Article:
When St Matthew opens the narrative of the life of Jesus Christ, he identifies Him as the long-awaited Jewish Messiah (Matt. 1:17, 18), who is named Jesus, Ἰησοῦν, a transliteration of the Hebrew name for Joshua, a name which refers to "the LORD is salvation." Matthew then quotes Isaiah the prophet: "'Look, the virgin shall conceive and bear a son, and they shall name him Emmanuel,' which means, 'God is with us.'" (Matt. 1:23, emphasis added) This is the significance of the incarnation: God, in the form of Jesus Christ, is with us, always, and to the end of time (Matt. 28:20).


Both is and with are emphasized in order to draw our attention to the present indicative nature of the statement: in Jesus, God is and continues to be with us.3 He is not merely an angel to show us the way to God; Jesus is God, and God is with us in Jesus. 


Why must Jesus, the Son of God, be incarnated -- and what significance does the reality of the incarnation hold for the deity of Christ Jesus? God confirms covenants with Adam, Noah, Abraham, Isaac and Jacob. The incarnated Jesus comes to fulfill these covenants: fulfilling the law in a moral and ethical sense; fulfilling the law in a typical sense; and fulfilling all that is prophesied of Him in the Psalms and the Prophets.4 The incarnate Jesus also gives us a revelation of God, as Jesus Himself claims, "Whoever has seen me has seen the Father" (John 14:9); to which the author of Hebrews concurs: "He is the reflection of God's glory and the exact imprint of God's very being" (Heb. 1:3 NRSV, emphases added). No mere human or angel can communicate these attributes of God other than the deified and eternal Son Jesus Christ. Kevin Conner writes:
The Old Testament saints and prophets gave but fragmentary revelations of God and were not able to give a full or perfect revelation. Only the Son of God, who was God incarnate, could do this. In Christ God was clothed with the flesh of man. The distinctive revelation of God in the New Testament is that of the Father. Jesus Christ was the fullest and clearest revelation of the Father and Son relationship that God desires the redeemed to come into by the new birth. ...5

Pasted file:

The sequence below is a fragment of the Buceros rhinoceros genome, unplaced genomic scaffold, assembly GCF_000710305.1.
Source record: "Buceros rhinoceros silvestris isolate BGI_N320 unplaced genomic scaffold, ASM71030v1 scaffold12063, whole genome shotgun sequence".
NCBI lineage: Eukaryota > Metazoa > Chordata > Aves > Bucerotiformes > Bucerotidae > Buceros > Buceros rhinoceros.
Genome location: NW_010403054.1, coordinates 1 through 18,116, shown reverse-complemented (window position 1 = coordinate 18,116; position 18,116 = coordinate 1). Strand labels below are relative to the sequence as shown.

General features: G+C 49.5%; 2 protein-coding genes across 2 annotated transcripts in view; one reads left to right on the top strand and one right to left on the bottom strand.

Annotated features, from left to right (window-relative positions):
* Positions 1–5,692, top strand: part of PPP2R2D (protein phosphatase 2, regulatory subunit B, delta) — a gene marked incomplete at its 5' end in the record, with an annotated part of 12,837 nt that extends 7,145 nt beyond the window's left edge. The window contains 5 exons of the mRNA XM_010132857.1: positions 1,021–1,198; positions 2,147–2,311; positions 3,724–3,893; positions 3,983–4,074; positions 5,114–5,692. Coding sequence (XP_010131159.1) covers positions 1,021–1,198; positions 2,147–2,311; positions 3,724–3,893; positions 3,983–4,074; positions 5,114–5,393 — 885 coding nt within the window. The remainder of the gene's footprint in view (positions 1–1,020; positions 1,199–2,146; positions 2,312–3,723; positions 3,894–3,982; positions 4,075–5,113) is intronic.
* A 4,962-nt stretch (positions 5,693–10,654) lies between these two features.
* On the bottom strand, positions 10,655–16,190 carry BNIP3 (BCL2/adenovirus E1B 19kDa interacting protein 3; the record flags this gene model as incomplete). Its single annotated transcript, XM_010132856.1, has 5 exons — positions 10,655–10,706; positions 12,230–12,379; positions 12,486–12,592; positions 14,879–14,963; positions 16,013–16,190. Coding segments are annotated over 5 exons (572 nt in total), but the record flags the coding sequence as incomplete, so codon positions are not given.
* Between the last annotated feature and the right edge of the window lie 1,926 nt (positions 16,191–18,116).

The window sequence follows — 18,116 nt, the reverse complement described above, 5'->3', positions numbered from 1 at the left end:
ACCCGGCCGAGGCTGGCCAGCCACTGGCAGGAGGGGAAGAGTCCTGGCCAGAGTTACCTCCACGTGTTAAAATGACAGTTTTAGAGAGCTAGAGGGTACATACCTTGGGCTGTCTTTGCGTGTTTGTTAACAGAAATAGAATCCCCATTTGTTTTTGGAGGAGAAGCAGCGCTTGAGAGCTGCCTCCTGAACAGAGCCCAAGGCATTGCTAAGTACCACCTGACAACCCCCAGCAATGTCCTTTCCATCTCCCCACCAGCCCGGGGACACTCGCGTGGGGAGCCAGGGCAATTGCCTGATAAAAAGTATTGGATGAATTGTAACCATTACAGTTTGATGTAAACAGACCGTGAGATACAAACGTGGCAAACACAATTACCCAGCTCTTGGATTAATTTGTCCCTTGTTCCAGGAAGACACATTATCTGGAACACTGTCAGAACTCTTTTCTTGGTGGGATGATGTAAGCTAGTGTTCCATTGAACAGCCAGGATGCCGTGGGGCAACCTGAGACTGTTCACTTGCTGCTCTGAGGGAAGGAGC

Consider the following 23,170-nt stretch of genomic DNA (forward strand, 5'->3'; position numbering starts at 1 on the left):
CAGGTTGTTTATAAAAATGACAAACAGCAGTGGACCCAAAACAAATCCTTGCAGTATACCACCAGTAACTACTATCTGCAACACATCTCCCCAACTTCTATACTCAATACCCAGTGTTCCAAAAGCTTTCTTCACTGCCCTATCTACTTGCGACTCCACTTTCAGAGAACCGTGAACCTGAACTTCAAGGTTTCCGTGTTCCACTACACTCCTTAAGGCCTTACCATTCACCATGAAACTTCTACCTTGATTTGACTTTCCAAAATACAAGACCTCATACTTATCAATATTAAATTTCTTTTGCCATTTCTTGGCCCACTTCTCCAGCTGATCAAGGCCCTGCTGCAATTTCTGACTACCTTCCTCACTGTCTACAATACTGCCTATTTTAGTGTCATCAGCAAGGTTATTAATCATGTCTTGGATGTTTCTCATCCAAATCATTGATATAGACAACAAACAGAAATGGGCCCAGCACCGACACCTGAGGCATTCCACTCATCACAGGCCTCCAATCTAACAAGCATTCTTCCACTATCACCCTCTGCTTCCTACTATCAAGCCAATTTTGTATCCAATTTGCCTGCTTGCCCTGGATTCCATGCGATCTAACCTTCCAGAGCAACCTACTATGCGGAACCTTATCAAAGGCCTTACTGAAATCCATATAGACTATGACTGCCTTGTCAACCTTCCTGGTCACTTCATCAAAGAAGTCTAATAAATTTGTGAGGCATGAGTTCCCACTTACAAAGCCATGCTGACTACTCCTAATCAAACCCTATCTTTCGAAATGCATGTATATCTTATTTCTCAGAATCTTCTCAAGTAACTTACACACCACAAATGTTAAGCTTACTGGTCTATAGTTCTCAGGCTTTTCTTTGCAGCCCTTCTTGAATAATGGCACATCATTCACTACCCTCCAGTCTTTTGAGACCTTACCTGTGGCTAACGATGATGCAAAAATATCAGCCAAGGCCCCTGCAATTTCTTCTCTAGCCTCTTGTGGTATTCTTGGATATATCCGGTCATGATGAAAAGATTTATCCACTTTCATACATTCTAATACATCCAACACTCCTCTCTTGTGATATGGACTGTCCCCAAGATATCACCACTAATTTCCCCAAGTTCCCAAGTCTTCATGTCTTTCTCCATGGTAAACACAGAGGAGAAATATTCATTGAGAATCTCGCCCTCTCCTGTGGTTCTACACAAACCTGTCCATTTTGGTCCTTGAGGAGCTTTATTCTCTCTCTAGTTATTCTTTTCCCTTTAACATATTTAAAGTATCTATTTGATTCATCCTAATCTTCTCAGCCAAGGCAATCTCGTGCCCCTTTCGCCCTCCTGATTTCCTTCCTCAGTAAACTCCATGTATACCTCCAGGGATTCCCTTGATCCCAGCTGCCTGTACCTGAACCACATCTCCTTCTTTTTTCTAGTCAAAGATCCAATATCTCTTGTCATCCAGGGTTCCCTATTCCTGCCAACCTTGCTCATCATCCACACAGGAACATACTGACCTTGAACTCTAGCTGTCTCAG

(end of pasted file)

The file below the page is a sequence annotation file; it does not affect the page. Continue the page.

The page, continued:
In order for fallen human beings to obtain salvation, they must have a Savior, one who is both human and deity incarnate. The problem with those theologies which deny the deity of Jesus Christ is that they do not have a Savior, since the Savior of humanity must be both human (Rom. 5:12, 18, 19; Heb. 2:14) and deity incarnate (Rom. 8:34; 1 Tim. 2:5, 6; Heb. 5:5, 6, 7, 8, 9, 10; 9:11, 12, 13, 14, 15). No, one cannot deny the deity of Jesus and think he or she will spend eternity with God, or be counted righteous and enter heaven. One's Savior must be both human and deity incarnate.


Though Jesus confesses His relationship to His Father in deferential terms -- i.e., "the Father is greater than I" (John 14:28; cf. 10:29) -- He not only equates Himself with the Father (John 10:30), but He also allows others to do the same (John 6:69), and to grant Him worship (cf. John 10:28). If Jesus were not deity incarnate, the divine Son of God, equal with the Father, as well as the Holy Spirit, then He is no greater than the most notorious blasphemer in all of world history. Whatever people claim of Him -- good teacher, moralist, social ethicist, prophet, revolutionary -- without His deity Jesus is the greatest deceiver to have ever existed, overshadowing Satan himself, in terms of deception.